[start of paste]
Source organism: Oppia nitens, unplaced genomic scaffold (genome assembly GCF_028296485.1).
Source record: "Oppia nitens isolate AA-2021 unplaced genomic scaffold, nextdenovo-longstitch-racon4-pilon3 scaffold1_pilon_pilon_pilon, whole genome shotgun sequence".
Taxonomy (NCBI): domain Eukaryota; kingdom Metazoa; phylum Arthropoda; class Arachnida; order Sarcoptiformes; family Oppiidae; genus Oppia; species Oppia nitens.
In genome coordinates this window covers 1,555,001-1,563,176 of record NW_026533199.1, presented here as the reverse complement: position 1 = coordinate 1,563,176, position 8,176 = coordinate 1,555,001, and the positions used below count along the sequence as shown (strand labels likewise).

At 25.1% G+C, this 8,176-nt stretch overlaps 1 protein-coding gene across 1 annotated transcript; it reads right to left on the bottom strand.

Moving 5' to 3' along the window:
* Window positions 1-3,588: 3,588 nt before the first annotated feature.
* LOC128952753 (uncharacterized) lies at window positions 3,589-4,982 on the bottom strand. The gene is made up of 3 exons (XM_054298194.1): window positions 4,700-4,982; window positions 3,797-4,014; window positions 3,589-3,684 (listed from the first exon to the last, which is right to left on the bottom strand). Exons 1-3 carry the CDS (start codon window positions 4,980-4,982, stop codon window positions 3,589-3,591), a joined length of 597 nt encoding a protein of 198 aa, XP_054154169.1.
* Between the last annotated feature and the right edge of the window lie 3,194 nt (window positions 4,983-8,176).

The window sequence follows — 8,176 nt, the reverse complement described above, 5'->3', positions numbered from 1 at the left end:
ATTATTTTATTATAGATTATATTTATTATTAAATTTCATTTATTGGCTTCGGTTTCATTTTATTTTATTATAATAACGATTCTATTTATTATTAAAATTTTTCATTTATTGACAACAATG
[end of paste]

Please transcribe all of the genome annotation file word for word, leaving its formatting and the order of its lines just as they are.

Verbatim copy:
Source organism: Oppia nitens, unplaced genomic scaffold (genome assembly GCF_028296485.1).
Source record: "Oppia nitens isolate AA-2021 unplaced genomic scaffold, nextdenovo-longstitch-racon4-pilon3 scaffold1_pilon_pilon_pilon, whole genome shotgun sequence".
Taxonomy (NCBI): domain Eukaryota; kingdom Metazoa; phylum Arthropoda; class Arachnida; order Sarcoptiformes; family Oppiidae; genus Oppia; species Oppia nitens.
In genome coordinates this window covers 1,555,001-1,563,176 of record NW_026533199.1, presented here as the reverse complement: position 1 = coordinate 1,563,176, position 8,176 = coordinate 1,555,001, and the positions used below count along the sequence as shown (strand labels likewise).

At 25.1% G+C, this 8,176-nt stretch overlaps 1 protein-coding gene across 1 annotated transcript; it reads right to left on the bottom strand.

Moving 5' to 3' along the window:
* Window positions 1-3,588: 3,588 nt before the first annotated feature.
* LOC128952753 (uncharacterized) lies at window positions 3,589-4,982 on the bottom strand. The gene is made up of 3 exons (XM_054298194.1): window positions 4,700-4,982; window positions 3,797-4,014; window positions 3,589-3,684 (listed from the first exon to the last, which is right to left on the bottom strand). Exons 1-3 carry the CDS (start codon window positions 4,980-4,982, stop codon window positions 3,589-3,591), a joined length of 597 nt encoding a protein of 198 aa, XP_054154169.1.
* Between the last annotated feature and the right edge of the window lie 3,194 nt (window positions 4,983-8,176).

The window sequence follows — 8,176 nt, the reverse complement described above, 5'->3', positions numbered from 1 at the left end:
ATTATTTTATTATAGATTATATTTATTATTAAATTTCATTTATTGGCTTCGGTTTCATTTTATTTTATTATAATAACGATTCTATTTATTATTAAAATTTTTCATTTATTGACAACAATG